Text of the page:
10 Replies to "Admiral mini-park project update: "Play space," not "playground""

  • worms Roxanne, I'm afraid of worms. July 24, 2008 (11:47 am)

    This model sounds really nice. I like the idea of smaller natural features and not the traditional school yard equiptment. logs, rocks, textural plants, and water features sound super.

    Maybe I missed it, but is there any further explaination from DOT why the “triangle” between 44th and Hill is not available? This seems much more desireable for a childrens parks since there is currently no large trees, the grass is dead, and it is off the main arterial.

  • WSB July 24, 2008 (11:52 am)

    As I wrote, Councilmember Rasmussen promised to look into it – I’ll be checking with him on that – the play-area organizers said SDOT had given them various reasons such as needing the space for parking sometimes.

  • worms Roxanne, I'm afraid of worms. July 24, 2008 (12:50 pm)

    I see, maybe SDOT stages equipment there sometimes when they are doing projects. There is probalby a good reason for it.

    Thanks for following up.

  • Jan admiral homeowner July 25, 2008 (8:11 pm)

    I am sorry to see they are going to make a play area in this fine QUIET ADULT neighborhood at California Park….I own a Condo 1/4 block from this little green space and would love to see it remain as it is. There is Hiawatha and the Lafeyette school across the street where children can be taken to play. I bought here because it was not near children’s play area’s or condo’s that could accomodate children because of the busy street. And what about the squirrels that live there? They will be disturbed and displaced.

  • mama o' four July 26, 2008 (12:44 pm)

    “QUIET ADULT NEIGHBORHOOD”… mmmmmmh, let me think about that for a minute…
    I wonder where the hundreds of children that participate in the Admiral 4th of July parade come from…
    Or how the five daycares in the area stay in business…
    Also, I am just wondering who enjoys the candy that local businesses provide during the famous Admiral “trick or treat” halloween event.
    We live in a beautiful, vibrant, kid-friendly neighborhood.
    To those working on this play area project:YOU ROCK! THANK YOU!

  • Ann July 28, 2008 (8:43 pm)

    In response to Jan admiral homeowner and her comment: I bought here because it was not near children’s play area’s or condo’s that could accomodate children. Hmm. I am a condo owner in this same neighborhood. I have a child as do several other couples in our building. There are children in each apartment building on the several nearby blocks to the proposed park as well. I didn’t realize that condos in this neighborhood were not for children. As more families attempt to stay in the city to enjoy city amenities (and not flee to the suburbs), more children will likely be living in condos and apartments as well – I am hopeful that this park is a great place for all neighborhood families to meet whether they live in houses or condos. Not to mention – condos are a great eco choice for families choosing to leave a smaller footprint on the earth.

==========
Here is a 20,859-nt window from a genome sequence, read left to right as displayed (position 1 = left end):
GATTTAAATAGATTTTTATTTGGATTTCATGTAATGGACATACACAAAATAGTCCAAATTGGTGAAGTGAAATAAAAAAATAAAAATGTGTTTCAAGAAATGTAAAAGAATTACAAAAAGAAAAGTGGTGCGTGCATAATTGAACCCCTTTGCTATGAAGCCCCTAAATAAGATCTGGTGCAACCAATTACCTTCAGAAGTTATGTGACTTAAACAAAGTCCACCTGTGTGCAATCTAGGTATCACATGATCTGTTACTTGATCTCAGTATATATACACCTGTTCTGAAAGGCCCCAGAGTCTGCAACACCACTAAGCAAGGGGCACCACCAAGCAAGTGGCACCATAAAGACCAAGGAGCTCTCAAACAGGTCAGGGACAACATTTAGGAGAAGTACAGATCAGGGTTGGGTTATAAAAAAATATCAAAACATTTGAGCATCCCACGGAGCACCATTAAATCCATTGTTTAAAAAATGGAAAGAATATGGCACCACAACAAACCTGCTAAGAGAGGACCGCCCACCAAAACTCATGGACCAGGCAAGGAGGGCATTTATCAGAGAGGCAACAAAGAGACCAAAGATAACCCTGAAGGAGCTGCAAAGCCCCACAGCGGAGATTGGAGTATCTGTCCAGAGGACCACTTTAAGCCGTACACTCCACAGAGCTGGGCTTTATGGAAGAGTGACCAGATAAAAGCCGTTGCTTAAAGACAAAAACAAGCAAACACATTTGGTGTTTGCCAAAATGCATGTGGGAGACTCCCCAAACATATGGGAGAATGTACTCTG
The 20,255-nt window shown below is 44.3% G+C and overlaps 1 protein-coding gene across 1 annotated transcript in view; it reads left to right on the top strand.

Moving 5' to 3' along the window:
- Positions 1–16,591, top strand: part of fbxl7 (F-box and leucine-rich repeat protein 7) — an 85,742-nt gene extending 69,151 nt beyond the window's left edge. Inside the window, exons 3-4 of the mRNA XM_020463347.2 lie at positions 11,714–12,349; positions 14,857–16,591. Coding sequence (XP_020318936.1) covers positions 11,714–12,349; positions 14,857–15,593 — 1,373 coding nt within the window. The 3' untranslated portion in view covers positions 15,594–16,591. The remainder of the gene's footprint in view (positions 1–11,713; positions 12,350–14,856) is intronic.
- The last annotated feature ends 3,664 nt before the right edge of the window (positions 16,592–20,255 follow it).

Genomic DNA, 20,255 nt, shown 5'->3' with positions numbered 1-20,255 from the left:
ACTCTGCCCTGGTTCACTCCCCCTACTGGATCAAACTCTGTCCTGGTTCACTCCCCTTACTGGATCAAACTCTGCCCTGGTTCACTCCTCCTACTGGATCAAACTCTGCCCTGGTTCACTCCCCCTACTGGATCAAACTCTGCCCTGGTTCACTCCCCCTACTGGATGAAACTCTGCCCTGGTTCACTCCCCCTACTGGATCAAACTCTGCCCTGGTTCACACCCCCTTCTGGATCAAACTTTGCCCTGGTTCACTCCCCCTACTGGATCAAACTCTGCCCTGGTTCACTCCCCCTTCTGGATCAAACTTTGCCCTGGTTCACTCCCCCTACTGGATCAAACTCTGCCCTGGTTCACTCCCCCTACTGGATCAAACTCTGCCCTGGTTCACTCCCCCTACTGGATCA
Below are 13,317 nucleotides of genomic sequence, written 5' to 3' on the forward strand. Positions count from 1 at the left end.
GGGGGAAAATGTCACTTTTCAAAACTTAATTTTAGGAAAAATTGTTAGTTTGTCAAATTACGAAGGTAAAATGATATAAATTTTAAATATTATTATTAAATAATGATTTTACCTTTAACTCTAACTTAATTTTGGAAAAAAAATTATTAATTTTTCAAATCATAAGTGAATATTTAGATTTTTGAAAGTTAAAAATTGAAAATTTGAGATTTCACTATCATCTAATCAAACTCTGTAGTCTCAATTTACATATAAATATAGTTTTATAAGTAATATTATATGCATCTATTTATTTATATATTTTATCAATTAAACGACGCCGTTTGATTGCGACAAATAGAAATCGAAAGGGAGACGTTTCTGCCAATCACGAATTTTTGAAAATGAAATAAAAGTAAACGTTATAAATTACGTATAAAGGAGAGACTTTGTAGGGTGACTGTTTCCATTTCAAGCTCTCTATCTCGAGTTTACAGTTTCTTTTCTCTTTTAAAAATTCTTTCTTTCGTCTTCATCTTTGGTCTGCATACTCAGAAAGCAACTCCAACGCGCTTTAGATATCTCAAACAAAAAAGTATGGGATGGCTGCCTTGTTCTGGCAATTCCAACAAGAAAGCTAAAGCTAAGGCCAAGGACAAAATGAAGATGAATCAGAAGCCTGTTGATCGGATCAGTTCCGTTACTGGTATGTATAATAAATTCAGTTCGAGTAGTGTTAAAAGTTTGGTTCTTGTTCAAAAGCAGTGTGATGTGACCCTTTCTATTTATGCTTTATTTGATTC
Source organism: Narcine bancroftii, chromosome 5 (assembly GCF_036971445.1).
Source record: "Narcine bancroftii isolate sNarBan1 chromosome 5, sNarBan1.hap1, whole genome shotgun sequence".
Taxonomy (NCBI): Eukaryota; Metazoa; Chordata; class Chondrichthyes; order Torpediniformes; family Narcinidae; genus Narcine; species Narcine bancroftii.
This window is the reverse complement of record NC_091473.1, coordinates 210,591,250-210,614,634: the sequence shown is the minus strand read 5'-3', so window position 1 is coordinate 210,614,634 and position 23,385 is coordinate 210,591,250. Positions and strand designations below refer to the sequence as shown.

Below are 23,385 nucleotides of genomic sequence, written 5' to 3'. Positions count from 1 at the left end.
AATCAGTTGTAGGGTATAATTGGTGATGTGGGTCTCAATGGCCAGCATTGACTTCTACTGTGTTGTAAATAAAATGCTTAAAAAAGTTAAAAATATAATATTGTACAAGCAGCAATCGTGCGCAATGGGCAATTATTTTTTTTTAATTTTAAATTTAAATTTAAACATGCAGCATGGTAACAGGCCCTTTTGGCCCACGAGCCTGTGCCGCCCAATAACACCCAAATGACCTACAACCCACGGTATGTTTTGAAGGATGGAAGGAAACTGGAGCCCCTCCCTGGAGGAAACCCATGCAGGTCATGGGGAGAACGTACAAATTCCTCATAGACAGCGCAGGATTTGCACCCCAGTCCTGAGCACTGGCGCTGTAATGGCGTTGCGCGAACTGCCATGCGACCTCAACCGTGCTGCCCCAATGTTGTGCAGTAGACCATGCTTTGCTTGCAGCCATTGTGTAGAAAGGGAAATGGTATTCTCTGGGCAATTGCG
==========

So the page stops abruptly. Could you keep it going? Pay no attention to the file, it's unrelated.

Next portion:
• Tom August 29, 2008 (11:44 pm)

    At present, my main concerns are two: one, that the beautiful trees that are here, remain — remain uncut; whether a children’s play space is put in beneath and around them, or not. The present space is extremely beautiful, IMHO, and is definitely NOT a “wasted piece of city land” for that very reason. My wife and I lived on this very block since 1974. We raised our two children, now 33 and 31, in West Seattle; they played on that exact grassy area often, on their way back from the Admiral Day Care Center (yes, it has been here that long): chasing squirrels and crows (yes, kids do that), feeding them, rolling in the leaves in the fall, standing under the shelter of the trees’ leafy boughs in sudden spring rains, admiring the sun shining through the beautiful leaves above. No, I do not want to see the trees cut to put a “play space” in; so if that is contemplated, I will weigh in in opposition.

    I am secondarily, but considerably, concerned about safety. Children are fairly unpredictable no matter how vigilant Mom and Dad are. Ours certainly were. And California Avenue is extremely close — and, during the day, that part is full of traffic some of which travels much too fast for such close association with rambunctious little ones. For that reason, when we wanted our kids to play freely, we walked with them — good exercise, folks! try it! the SHORT distance to nearby Hiawatha and / or to the “big toy” out behind Lafayette Elementary. If you live here, and readers of this blog almost all do, you know whereof I speak.

    So I am NOT in favor of a play area that does not have a very real physical barrier to prevent sudden and inevitable dashing in the direction of California Ave, not even if the trees remain. I should like to see what is being suggested. I leave this part of the blog now to see if I can dig it out.

    Thanks for the information, and this opportunity to comment! I will be back.

    Tom — local resident, on the same block

  • respect to homeowners August 30, 2008 (7:44 pm)

    Tom, The next Planning meeting for this play area is Wed Sept. 3rd 7 pm at the Admiral Library next to Met market.. Please come your voice needs to be heard and send your great response to City Council and She funds this project.

  • Set Hook September 18, 2008 (10:38 am)

    Many prefer the dynamics of park as it is. Especially during these days of financial turmoil I feel it is important to be efficient and if it isn’t broke don’t fix it. Nature is doing just fine with this little piece of land that welcomes everyone from kids to dog owners to frisbee tossers. It should not be confined to any specific group…families with children, elderly, single adults, pet-owners…we need this park to stay open to multiple uses as the neighborhood in which we live is as diverse as any in Seattle.
    Plainly…This park, AS-IS, serves many in this area and should not be revamped just to create a play area solely for children. Local child care businesses should team up and buy their own piece of land for their nature park for kids if they are out of room and want to expand…WE MUST SEE THIS FOR WHAT IT REALLY IS. This project was proposed by a child care facility owner.

  • twar September 20, 2008 (10:53 pm)

    You are so right on Set Hook

Sorry, comment time is over.